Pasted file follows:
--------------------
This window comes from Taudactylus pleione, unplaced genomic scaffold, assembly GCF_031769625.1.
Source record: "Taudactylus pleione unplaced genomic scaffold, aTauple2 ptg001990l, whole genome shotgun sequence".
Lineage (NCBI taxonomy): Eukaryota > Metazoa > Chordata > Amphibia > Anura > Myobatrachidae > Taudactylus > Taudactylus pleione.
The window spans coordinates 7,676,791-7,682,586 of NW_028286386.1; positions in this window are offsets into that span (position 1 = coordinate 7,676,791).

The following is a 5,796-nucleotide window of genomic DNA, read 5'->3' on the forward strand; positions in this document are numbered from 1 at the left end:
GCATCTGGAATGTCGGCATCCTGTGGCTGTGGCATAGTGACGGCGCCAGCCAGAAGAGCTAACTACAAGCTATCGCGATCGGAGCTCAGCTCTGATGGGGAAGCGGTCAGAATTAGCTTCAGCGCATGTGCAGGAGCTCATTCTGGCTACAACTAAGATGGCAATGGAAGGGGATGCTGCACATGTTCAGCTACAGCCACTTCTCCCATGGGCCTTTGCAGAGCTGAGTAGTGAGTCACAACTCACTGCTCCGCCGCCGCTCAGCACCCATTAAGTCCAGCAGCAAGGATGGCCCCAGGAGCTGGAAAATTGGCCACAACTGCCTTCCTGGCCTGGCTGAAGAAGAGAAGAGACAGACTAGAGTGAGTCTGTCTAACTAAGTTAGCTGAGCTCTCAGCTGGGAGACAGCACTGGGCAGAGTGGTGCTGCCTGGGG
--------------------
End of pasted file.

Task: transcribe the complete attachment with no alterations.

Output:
This window comes from Taudactylus pleione, unplaced genomic scaffold, assembly GCF_031769625.1.
Source record: "Taudactylus pleione unplaced genomic scaffold, aTauple2 ptg001990l, whole genome shotgun sequence".
Lineage (NCBI taxonomy): Eukaryota > Metazoa > Chordata > Amphibia > Anura > Myobatrachidae > Taudactylus > Taudactylus pleione.
The window spans coordinates 7,676,791-7,682,586 of NW_028286386.1; positions in this window are offsets into that span (position 1 = coordinate 7,676,791).

The following is a 5,796-nucleotide window of genomic DNA, read 5'->3' on the forward strand; positions in this document are numbered from 1 at the left end:
GCATCTGGAATGTCGGCATCCTGTGGCTGTGGCATAGTGACGGCGCCAGCCAGAAGAGCTAACTACAAGCTATCGCGATCGGAGCTCAGCTCTGATGGGGAAGCGGTCAGAATTAGCTTCAGCGCATGTGCAGGAGCTCATTCTGGCTACAACTAAGATGGCAATGGAAGGGGATGCTGCACATGTTCAGCTACAGCCACTTCTCCCATGGGCCTTTGCAGAGCTGAGTAGTGAGTCACAACTCACTGCTCCGCCGCCGCTCAGCACCCATTAAGTCCAGCAGCAAGGATGGCCCCAGGAGCTGGAAAATTGGCCACAACTGCCTTCCTGGCCTGGCTGAAGAAGAGAAGAGACAGACTAGAGTGAGTCTGTCTAACTAAGTTAGCTGAGCTCTCAGCTGGGAGACAGCACTGGGCAGAGTGGTGCTGCCTGGGG